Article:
Thinking outside the box (probably way outside) it MAY BE helpful/advantagous if the father could earnestly (hint hint) have a heart - heart with the mother to also consider relocating with the need for the children to have both parents nearby.  BTW, if there already exist a negative experience with the boyfriend then do not be surprised if matters worsen with an absent father.  Yike !

What you are considering is not unusual ... ya'll will be in good company.  In the 1990 census, it was reported that 75 % Plano, Tx  (Dallas metro)  residents were NOT native Texans.  Several elementary and middle schools were nationally ranked (whatever that means).

Today, in my little neighborhood just a little north of Plano we have clubs for Ill-and-noise, Ohio, NY, Nebraska, to name a few.  I think you may find Collin County Tx is still one of the fastest growing counties.

I also do not what the acronym PFA or the importance of such but if the children have met with a judge in chambers that recomemded a change then one would think the father would have a leg up in the judicial system.

Whatever you do continue to stress the importance of the children maintaining a relationship with both parents.  Your posts have been refreshing as you reflect on all concerned.  Best to ya'll !!!

Kitty C.

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Re: Relocation- custody concerns.
« Reply #9 on: Jul 23, 2011, 03:06:59 PM »
'In response to your mention of the PFA, the PFA order was AFTER  the custody order.  In general, a PFA is usually used for domestic issues between a boyfriend/girlfriend or husband and wife.  The reason we went for the PFA for the children, is because our youngest child requested his father to do something about the situation.  The judge explained that he believed what the children told him (alone in his chambers), and honestly his recommendation was for my husband to go to the custody office for a change.  The reason he did not do that is because it was not totally what the children wanted, and they were told by their BM that her boyfriend would not be moving with them to their new location.  We know the children need both their BM and my husband in their lives, on a full time basis.'
 
Thanks for the clarification, but because of that, I also see criminal implications.  I cannot, for the life of me, understand why the judge did not automatically grant physical custody to your DH when he issued the PFA.  Either that, or order the BM to ditch the BF immediately or lose custody.  It may not be what your DH wanted, but we're talking the safety of the children which (IMO) comes first.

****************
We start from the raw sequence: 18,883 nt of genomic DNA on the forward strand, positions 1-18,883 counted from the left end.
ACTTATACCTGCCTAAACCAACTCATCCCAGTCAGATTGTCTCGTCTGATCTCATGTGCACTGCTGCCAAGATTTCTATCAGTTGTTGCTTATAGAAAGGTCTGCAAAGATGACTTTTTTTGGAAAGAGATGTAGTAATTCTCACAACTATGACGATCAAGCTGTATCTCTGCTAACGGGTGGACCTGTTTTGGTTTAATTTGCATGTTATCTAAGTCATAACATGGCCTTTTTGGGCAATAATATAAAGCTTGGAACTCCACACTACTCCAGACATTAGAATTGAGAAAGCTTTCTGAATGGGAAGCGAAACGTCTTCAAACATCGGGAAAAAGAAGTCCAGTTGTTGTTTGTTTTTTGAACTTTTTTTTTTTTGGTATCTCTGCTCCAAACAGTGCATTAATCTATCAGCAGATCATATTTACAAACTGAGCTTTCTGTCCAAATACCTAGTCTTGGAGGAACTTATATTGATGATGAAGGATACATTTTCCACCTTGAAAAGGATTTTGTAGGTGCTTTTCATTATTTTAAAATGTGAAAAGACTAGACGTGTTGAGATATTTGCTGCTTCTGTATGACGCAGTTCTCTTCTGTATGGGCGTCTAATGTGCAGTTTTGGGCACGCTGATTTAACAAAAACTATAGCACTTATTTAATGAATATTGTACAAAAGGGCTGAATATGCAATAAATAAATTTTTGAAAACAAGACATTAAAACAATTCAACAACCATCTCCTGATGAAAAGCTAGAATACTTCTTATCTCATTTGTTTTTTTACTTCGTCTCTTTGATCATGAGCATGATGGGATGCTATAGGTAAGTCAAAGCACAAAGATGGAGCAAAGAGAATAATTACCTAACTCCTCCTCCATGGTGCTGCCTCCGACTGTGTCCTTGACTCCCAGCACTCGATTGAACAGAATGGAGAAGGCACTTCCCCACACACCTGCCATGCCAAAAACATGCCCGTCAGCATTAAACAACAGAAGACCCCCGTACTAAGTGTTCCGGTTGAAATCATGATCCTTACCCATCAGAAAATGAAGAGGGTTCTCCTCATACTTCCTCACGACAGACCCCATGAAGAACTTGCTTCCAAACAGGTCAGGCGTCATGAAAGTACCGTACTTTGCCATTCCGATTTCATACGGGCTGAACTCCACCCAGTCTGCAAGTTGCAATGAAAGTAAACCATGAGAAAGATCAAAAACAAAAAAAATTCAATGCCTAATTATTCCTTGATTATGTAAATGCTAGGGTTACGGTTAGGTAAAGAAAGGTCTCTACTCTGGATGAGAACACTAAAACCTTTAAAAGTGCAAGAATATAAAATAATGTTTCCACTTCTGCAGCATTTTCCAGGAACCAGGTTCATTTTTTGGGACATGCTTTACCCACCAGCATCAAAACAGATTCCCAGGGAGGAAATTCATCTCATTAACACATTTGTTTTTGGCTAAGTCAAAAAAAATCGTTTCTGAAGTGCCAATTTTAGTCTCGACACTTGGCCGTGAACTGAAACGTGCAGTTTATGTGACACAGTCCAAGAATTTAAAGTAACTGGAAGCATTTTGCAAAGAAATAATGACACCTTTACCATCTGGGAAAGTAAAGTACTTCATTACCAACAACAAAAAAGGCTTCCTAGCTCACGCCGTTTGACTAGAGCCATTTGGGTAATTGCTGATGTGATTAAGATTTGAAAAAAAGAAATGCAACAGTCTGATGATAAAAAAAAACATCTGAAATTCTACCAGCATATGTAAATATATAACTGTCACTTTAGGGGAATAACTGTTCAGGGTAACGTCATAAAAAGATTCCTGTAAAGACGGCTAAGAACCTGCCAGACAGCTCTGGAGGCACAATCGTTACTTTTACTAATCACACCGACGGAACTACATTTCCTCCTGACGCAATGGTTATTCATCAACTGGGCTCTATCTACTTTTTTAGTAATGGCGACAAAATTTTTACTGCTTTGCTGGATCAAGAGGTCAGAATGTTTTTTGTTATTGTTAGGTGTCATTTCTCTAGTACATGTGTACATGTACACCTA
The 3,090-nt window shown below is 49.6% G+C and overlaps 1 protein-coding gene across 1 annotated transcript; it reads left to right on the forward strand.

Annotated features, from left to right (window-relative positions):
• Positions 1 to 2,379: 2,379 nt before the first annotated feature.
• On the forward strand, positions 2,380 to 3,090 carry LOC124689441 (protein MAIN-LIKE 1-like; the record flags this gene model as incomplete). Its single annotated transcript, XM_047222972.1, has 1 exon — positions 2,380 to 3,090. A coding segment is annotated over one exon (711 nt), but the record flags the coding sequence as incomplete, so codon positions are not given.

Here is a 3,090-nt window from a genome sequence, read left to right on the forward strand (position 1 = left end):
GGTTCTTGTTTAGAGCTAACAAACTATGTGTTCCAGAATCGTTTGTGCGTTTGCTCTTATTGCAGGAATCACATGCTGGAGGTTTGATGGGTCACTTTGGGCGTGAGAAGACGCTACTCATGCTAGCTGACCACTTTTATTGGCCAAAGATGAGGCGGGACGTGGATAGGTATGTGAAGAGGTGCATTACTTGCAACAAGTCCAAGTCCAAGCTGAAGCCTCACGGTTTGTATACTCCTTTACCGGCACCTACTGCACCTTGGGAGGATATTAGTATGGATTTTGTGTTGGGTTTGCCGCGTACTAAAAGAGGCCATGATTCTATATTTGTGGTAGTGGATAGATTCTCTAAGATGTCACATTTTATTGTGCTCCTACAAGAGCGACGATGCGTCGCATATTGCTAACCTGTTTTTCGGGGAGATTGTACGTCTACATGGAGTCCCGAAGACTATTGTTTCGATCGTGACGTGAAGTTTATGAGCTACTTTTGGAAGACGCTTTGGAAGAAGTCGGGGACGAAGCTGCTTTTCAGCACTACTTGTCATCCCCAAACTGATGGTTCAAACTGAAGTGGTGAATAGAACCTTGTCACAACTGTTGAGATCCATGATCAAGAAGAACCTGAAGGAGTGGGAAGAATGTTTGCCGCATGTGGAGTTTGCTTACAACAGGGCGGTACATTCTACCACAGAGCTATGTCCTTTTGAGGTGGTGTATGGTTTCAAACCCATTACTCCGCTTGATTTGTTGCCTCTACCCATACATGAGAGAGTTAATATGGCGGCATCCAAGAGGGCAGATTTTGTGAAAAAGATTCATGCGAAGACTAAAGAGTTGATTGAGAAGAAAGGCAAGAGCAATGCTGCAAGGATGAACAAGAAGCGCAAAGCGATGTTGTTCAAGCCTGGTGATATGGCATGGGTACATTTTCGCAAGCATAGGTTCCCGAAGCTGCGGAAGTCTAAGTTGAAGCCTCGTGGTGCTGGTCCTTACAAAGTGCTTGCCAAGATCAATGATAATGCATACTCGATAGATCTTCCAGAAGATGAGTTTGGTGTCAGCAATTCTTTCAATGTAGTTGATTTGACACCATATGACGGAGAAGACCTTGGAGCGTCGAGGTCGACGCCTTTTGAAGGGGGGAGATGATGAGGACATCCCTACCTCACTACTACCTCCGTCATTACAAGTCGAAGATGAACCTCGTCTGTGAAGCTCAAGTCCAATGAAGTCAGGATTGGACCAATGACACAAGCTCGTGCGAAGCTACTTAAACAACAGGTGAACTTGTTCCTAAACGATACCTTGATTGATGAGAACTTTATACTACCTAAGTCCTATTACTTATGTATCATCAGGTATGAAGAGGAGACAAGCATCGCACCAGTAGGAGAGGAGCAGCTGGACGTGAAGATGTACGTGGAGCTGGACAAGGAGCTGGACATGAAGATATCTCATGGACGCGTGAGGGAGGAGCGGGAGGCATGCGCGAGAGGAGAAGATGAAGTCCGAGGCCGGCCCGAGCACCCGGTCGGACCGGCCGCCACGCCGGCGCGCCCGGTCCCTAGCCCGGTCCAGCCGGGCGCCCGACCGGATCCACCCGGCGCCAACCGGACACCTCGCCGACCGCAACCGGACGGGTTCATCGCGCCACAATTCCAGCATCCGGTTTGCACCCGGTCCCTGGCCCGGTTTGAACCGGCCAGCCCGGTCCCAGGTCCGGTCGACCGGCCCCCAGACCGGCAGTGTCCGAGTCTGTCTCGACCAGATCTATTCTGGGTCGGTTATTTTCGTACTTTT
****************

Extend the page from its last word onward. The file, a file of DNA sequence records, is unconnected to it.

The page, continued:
And this is what scares me:  because your DH did not ask for a change of custody then, basically what he's telling the court is that the PFA doesn't make any difference to him.  And if something were to happen that ends up getting law enforcement and CPS involved, he could just as easily be accused of allowing it to happen, because he KNEW (having filed the PFA in the first place) but failed to protect the kids.  An accessory, in other words.
Handle every stressful situation like a dog........if you can't play with it or eat it, pee on it and walk away.......

Davy

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Re: Relocation- custody concerns.
« Reply #10 on: Jul 23, 2011, 05:19:59 PM »
Kitty ... I adamantly disagree with your line of reasoning that the father is "an assessory" to and in agreement to whatever.
 
It very much sounds like the gutless court is very much an assessory to whatever may continue to happen  since the court has the authority and responsibility to protect children and DID NOT.
 
The father has no such authority and if the father becomes to aggressive then the system 1) may find fault with him and 2) the aggressor may take it out on the children as long as the mother is allowed to keep the children.

redbabyblue70

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Re: Relocation- custody concerns.
« Reply #11 on: Jul 23, 2011, 07:37:49 PM »